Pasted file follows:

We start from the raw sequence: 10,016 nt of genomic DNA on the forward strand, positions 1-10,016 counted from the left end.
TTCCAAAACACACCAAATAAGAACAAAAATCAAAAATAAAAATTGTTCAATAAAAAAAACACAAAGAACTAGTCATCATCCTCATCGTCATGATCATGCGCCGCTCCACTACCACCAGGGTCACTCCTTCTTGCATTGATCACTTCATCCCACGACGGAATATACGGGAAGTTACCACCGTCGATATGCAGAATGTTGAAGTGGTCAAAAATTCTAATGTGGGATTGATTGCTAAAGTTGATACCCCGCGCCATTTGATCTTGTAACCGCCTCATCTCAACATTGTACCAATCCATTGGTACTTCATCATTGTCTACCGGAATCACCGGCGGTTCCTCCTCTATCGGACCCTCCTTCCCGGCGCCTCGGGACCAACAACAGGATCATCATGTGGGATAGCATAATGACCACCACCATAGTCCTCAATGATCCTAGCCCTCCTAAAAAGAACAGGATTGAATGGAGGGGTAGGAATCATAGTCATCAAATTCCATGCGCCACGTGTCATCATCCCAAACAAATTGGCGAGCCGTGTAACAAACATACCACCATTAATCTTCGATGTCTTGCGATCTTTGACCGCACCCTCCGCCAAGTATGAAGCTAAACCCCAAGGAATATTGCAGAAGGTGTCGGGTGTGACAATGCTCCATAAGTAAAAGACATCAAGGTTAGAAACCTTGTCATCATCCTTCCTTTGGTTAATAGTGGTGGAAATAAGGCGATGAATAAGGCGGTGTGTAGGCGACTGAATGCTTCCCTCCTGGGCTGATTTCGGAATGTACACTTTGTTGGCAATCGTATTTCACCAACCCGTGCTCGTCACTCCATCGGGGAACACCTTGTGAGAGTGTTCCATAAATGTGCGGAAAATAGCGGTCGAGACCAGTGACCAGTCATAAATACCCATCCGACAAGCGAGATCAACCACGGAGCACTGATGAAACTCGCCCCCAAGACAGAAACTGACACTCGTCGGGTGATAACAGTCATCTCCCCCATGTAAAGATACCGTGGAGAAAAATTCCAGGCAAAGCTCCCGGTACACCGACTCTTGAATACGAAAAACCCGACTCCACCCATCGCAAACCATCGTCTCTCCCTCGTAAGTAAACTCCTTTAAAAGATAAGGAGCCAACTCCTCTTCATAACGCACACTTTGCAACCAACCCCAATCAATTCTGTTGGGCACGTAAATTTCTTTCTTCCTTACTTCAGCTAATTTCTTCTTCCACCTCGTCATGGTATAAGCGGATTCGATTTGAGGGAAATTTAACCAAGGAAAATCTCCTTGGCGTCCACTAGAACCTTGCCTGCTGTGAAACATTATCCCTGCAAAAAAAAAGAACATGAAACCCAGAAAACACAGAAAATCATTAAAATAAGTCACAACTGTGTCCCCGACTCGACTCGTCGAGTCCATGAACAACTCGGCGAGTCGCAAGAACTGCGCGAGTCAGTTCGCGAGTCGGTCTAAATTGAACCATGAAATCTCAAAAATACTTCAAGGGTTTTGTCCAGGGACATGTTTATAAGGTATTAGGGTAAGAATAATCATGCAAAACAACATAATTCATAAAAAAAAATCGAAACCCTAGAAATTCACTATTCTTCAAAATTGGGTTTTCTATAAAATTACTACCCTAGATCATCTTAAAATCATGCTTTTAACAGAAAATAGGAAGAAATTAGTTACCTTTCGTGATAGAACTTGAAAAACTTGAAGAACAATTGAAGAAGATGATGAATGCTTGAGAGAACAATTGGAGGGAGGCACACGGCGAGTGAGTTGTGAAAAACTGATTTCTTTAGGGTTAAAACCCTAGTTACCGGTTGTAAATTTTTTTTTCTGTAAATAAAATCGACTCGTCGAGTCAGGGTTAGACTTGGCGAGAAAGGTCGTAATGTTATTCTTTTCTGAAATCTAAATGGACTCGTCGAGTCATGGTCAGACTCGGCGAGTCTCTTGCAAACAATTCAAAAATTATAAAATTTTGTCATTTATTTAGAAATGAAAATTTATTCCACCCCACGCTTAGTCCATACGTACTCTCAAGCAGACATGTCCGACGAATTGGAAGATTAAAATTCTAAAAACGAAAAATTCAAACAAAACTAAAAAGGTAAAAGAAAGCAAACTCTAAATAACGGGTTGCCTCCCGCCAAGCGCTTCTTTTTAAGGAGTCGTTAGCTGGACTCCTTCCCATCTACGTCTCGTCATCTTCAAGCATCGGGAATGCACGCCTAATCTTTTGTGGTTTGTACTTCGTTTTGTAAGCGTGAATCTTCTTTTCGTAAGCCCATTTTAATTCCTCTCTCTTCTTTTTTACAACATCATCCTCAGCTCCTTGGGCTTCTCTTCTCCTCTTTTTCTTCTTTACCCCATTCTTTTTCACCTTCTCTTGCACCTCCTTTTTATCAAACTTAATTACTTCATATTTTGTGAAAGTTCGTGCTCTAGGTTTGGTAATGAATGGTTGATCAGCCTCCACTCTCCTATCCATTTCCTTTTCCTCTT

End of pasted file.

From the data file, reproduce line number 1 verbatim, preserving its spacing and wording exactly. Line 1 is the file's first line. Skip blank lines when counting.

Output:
We start from the raw sequence: 10,016 nt of genomic DNA on the forward strand, positions 1-10,016 counted from the left end.